I can't directly answer your question, but I was in a somewhat similar situation myself, so I'll share my experience.
For undergrad, I was choosing between UMass Amherst (which is ~25 minutes from my hometown) and the University of Michigan. My heart was deadset on Michigan throughout the admissions process, but unfortunately my acceptance came with no financial aid; going there would have put me in crippling debt (over $200,000!). Like you, my family told me that if I really wanted to go to Michigan, they could make it work. Ultimately, I didn't want to put them through that financial strain, so I decided to attend UMass. I was pretty disappointed at the time.
Fast forward 4 1/2 years, and I've graduated with a degree in Physics, over three years of research experience on multiple projects (including an REU), and I'm going to be attending Caltech in the Fall for theoretical physics.
From my experience, I would have to say that your undergraduate degree is what you make of it. The undergraduate curriculum at UMass is admittedly not the best in terms of rigor (and definitely biased towards experiment), but by studying hard, getting involved in research, taking honors courses, and taking some graduate courses, I feel plenty prepared for my graduate studies. In your case, U Washington is a very good school for physics (better than mine!); even if it is slanted towards engineering/mat sci, there are going to be plenty of resources for a fellow budding theorist to succeed and prepare. You just need to know where to look (and, perhaps more importantly, who to ask).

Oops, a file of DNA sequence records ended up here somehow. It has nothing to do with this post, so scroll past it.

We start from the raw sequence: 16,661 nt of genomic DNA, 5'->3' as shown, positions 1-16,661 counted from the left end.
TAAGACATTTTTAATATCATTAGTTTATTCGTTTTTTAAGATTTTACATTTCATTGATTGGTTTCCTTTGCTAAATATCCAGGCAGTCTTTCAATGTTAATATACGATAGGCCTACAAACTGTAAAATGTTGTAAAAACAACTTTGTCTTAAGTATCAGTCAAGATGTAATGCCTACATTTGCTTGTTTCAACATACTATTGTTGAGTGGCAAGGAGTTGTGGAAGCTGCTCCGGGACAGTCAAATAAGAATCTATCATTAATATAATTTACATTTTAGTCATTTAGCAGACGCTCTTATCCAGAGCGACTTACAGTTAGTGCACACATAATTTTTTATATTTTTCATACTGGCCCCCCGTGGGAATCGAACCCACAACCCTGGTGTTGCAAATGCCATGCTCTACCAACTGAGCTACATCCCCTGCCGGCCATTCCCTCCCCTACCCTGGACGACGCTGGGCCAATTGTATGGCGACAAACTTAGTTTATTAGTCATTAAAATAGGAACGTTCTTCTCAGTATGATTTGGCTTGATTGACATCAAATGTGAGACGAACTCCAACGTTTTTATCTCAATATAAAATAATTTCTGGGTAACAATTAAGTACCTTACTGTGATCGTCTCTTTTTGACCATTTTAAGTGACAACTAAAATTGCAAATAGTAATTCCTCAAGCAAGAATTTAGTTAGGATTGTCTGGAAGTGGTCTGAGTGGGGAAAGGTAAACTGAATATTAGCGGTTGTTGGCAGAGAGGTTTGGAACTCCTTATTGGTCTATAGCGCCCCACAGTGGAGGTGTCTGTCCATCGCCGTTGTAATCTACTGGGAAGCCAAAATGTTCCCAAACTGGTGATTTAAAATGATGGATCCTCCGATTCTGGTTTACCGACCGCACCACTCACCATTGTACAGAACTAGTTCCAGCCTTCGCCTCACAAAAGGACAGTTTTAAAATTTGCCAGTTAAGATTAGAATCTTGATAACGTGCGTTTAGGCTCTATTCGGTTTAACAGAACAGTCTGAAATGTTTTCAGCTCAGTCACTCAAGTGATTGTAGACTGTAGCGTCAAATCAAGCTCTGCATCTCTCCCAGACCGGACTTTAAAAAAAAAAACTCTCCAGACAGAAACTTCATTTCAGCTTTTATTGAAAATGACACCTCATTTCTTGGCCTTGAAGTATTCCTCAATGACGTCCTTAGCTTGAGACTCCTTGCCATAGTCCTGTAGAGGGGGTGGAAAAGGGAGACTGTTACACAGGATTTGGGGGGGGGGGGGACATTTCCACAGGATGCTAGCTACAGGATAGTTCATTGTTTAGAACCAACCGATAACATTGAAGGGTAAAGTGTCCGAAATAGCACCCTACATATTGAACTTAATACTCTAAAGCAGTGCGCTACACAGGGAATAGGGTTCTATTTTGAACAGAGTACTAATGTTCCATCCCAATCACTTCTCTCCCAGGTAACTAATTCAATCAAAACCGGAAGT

As for grad admissions - getting into a great program is going to require good-to-great grades, meaningful research experience, good-to-great GRE scores, and strong LORs, regardless of what undergrad school you come from. Attending UW will not hold you back, as long you're still doing these things. Great grades from UCSB may be looked on slightly more favorably by a committee, and you may be able to work with/get LORs from more famous people at UCSB, but that's about it (the latter of these two can potentially be a big advantage, but plenty of people get into elite schools every year without famous recommenders. You'd be surprised how well people in academia know each other.)
I guess the punchline for what I'm saying is that, from my experience, you can attend your "local" state school out of financial consideration and still set yourself up for a successful career in theory. I hope that helps you in your decision.